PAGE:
Knowing when to hear aids what to hear

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  • This article was downloaded by: [DUT Library]On: 06 October 2014, At: 03:27Publisher: RoutledgeInforma Ltd Registered in England and Wales Registered Number: 1072954 Registered office:Mortimer House, 37-41 Mortimer Street, London W1T 3JH, UK

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    Knowing when to hear aids what to hearKarin M. Bausenhart a , Bettina Rolke a & Rolf Ulrich aa University of Tbingen , Tbingen, GermanyPublished online: 06 Nov 2007.

    To cite this article: Karin M. Bausenhart , Bettina Rolke & Rolf Ulrich (2007) Knowing when tohear aids what to hear, The Quarterly Journal of Experimental Psychology, 60:12, 1610-1615, DOI:10.1080/17470210701536419

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  • Short article

    Knowing when to hear aids what to hear

    Karin M. Bausenhart, Bettina Rolke, and Rolf UlrichUniversity of Tubingen, Tubingen, Germany

    Temporal preparation often has been assumed to influence motor stages of information processing.Recent studies, however, challenge this notion and provide evidence for a facilitation of visual proces-sing. The present study was designed to investigate whether perceptual processing in the auditorydomain also benefits from temporal preparation. To this end, we employed a pitch discriminationtask. In Experiment 1, discrimination performance was clearly improved when participants were tem-porally prepared. This finding was confirmed in Experiment 2, which ruled out possible influences ofshort-term memory. The results support the notion that temporal preparation enhances perceptualprocessing not only in the visual, but also in the auditory, modality.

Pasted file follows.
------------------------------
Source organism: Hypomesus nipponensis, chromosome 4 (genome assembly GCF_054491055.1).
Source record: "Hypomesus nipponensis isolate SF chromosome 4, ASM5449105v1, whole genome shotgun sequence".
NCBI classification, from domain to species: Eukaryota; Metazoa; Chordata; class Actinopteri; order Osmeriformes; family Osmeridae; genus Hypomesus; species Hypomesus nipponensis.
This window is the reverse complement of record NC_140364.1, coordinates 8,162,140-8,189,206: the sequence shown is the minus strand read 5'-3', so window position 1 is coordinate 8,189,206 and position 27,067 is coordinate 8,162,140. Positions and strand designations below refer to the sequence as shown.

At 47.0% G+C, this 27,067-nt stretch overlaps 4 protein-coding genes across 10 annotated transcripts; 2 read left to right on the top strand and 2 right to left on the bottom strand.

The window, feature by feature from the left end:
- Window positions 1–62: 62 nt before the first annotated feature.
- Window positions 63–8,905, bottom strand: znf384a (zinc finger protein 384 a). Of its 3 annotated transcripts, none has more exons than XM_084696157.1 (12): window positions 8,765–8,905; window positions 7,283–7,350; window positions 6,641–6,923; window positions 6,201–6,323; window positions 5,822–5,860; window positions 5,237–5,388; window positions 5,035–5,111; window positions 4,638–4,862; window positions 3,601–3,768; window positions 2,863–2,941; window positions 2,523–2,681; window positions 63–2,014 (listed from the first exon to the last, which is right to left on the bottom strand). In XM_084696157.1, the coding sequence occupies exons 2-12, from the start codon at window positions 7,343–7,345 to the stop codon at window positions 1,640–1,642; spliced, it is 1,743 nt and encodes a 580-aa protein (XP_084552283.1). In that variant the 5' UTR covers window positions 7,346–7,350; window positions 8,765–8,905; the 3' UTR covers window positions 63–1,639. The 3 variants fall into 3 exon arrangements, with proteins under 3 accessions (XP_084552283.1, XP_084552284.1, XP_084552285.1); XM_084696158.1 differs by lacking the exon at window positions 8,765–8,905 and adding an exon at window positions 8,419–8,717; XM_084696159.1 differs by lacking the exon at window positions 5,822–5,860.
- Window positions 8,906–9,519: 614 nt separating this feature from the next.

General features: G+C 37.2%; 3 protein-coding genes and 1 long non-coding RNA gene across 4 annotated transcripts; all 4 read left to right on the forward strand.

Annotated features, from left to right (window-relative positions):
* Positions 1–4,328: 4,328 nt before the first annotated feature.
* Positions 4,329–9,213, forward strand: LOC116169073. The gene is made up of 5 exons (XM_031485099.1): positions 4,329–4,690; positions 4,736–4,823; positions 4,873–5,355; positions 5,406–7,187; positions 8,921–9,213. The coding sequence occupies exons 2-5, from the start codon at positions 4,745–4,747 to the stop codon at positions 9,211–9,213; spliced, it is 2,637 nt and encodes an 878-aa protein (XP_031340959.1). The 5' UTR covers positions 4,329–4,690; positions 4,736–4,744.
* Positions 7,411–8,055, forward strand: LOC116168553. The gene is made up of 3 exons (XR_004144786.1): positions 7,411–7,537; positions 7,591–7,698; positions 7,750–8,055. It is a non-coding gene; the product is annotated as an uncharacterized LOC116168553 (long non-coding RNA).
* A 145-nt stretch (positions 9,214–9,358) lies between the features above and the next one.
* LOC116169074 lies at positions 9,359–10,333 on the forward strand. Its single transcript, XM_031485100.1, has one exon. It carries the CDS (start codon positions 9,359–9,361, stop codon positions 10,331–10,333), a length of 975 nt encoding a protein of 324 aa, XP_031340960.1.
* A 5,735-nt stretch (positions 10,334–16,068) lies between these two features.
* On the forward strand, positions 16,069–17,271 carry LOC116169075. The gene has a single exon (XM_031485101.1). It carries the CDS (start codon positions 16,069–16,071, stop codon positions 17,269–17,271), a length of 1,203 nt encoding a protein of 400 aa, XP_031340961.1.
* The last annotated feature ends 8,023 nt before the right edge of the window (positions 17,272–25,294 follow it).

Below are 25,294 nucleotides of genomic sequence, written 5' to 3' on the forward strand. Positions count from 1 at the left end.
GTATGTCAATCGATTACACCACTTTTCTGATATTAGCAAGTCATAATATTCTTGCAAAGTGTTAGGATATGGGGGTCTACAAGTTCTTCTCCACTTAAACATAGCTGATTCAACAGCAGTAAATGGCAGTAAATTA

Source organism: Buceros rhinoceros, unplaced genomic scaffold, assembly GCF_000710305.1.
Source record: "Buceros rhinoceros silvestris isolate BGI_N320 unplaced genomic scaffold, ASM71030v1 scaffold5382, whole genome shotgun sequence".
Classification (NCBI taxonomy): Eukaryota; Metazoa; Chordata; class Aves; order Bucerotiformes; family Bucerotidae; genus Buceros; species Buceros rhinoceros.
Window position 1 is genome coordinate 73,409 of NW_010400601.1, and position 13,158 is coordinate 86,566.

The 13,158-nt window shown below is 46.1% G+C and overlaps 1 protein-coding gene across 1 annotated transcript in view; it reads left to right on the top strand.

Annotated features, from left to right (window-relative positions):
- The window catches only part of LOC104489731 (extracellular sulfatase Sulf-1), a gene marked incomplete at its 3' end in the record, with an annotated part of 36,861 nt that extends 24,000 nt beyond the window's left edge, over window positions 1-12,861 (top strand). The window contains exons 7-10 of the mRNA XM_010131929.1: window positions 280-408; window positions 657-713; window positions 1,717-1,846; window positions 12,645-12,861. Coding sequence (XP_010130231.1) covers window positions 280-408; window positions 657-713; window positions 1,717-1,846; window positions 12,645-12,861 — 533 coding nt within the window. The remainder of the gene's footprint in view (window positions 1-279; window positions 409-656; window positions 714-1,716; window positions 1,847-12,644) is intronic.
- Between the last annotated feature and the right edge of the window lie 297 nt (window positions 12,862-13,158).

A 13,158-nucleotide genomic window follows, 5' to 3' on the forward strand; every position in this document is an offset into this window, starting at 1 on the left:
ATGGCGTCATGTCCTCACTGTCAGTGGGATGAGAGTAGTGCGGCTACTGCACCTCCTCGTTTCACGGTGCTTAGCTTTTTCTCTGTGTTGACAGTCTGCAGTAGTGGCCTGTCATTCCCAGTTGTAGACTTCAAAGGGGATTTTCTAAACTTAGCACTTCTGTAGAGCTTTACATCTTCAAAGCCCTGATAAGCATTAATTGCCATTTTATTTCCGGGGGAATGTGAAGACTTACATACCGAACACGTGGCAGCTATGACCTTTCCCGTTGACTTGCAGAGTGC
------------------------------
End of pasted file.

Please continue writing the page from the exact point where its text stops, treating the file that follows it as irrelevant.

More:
If a warning signal announces the temporaloccurrence of a stimulus, one can prepare for thatmoment and thus respond especially quickly(Niemi & Naatanen, 1981). Although this effectof temporal preparation is well established andhas been extensively studied by means of reactiontime (RT) and psychophysiological measures, themechanism that contributes to this effect is stillunclear. Several studies have shown an influenceof temporal preparation on motor processing.For example, it has been shown that temporalpreparation influences motor-related measuressuch as response force, reflex amplitude, transcra-nially evoked motor potentials, and the contingentnegative variation (for an overview, see Muller-Gethmann, Ulrich, & Rinkenauer, 2003).

    Therefore, it has been suggested that temporalpreparation exhibits a rather unspecific influenceby activating the motor system (e.g., Naatanen,1971).

    Other studies, however, questioned this pre-vailing notion and showed that stimulus proces-sing at premotoric stages is accelerated bytemporal preparation (Bausenhart, Rolke,Hackley, & Ulrich, 2006; Muller-Gethmannet al., 2003). Moreover, very recent studies havefound that temporal preparation improves visualdiscrimination (Correa, Lupianez, Milliken, &Tudela, 2004; Correa, Lupianez, & Tudela,2005; Rolke & Hofmann, 2007). For example,Rolke and Hofmann investigated the effects oftemporal preparation on visual perception by

    Correspondence should be addressed to Karin Bausenhart, Psychologisches Institut, University of Tubingen, Friedrichstrasse 21,D-72072 Tubingen, Germany. E-mail: karin.bausenhart@uni-tuebingen.de